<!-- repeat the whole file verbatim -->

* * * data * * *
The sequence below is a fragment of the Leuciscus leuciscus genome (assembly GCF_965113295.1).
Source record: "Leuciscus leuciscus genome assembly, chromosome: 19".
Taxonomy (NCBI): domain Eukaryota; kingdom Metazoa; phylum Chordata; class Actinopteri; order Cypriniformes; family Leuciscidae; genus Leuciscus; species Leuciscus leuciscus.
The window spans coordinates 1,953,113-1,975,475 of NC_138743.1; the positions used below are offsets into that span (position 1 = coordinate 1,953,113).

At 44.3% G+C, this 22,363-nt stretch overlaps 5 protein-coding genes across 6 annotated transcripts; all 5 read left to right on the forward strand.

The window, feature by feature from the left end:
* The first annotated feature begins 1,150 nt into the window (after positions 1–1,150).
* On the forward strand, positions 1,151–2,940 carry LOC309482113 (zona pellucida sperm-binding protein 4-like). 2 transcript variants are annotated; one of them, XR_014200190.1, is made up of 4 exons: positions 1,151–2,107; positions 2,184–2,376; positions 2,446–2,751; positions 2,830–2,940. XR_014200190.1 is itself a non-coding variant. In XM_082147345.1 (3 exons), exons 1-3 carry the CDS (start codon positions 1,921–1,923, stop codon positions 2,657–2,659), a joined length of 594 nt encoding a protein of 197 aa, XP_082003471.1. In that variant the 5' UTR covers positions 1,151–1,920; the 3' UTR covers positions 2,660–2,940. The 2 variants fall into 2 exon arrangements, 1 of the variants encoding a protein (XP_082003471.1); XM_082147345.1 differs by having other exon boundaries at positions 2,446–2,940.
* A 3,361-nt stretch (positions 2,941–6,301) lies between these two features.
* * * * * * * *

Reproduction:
The sequence below is a fragment of the Leuciscus leuciscus genome (assembly GCF_965113295.1).
Source record: "Leuciscus leuciscus genome assembly, chromosome: 19".
Taxonomy (NCBI): domain Eukaryota; kingdom Metazoa; phylum Chordata; class Actinopteri; order Cypriniformes; family Leuciscidae; genus Leuciscus; species Leuciscus leuciscus.
The window spans coordinates 1,953,113-1,975,475 of NC_138743.1; the positions used below are offsets into that span (position 1 = coordinate 1,953,113).

At 44.3% G+C, this 22,363-nt stretch overlaps 5 protein-coding genes across 6 annotated transcripts; all 5 read left to right on the forward strand.

The window, feature by feature from the left end:
* The first annotated feature begins 1,150 nt into the window (after positions 1–1,150).
* On the forward strand, positions 1,151–2,940 carry LOC309482113 (zona pellucida sperm-binding protein 4-like). 2 transcript variants are annotated; one of them, XR_014200190.1, is made up of 4 exons: positions 1,151–2,107; positions 2,184–2,376; positions 2,446–2,751; positions 2,830–2,940. XR_014200190.1 is itself a non-coding variant. In XM_082147345.1 (3 exons), exons 1-3 carry the CDS (start codon positions 1,921–1,923, stop codon positions 2,657–2,659), a joined length of 594 nt encoding a protein of 197 aa, XP_082003471.1. In that variant the 5' UTR covers positions 1,151–1,920; the 3' UTR covers positions 2,660–2,940. The 2 variants fall into 2 exon arrangements, 1 of the variants encoding a protein (XP_082003471.1); XM_082147345.1 differs by having other exon boundaries at positions 2,446–2,940.
* A 3,361-nt stretch (positions 2,941–6,301) lies between these two features.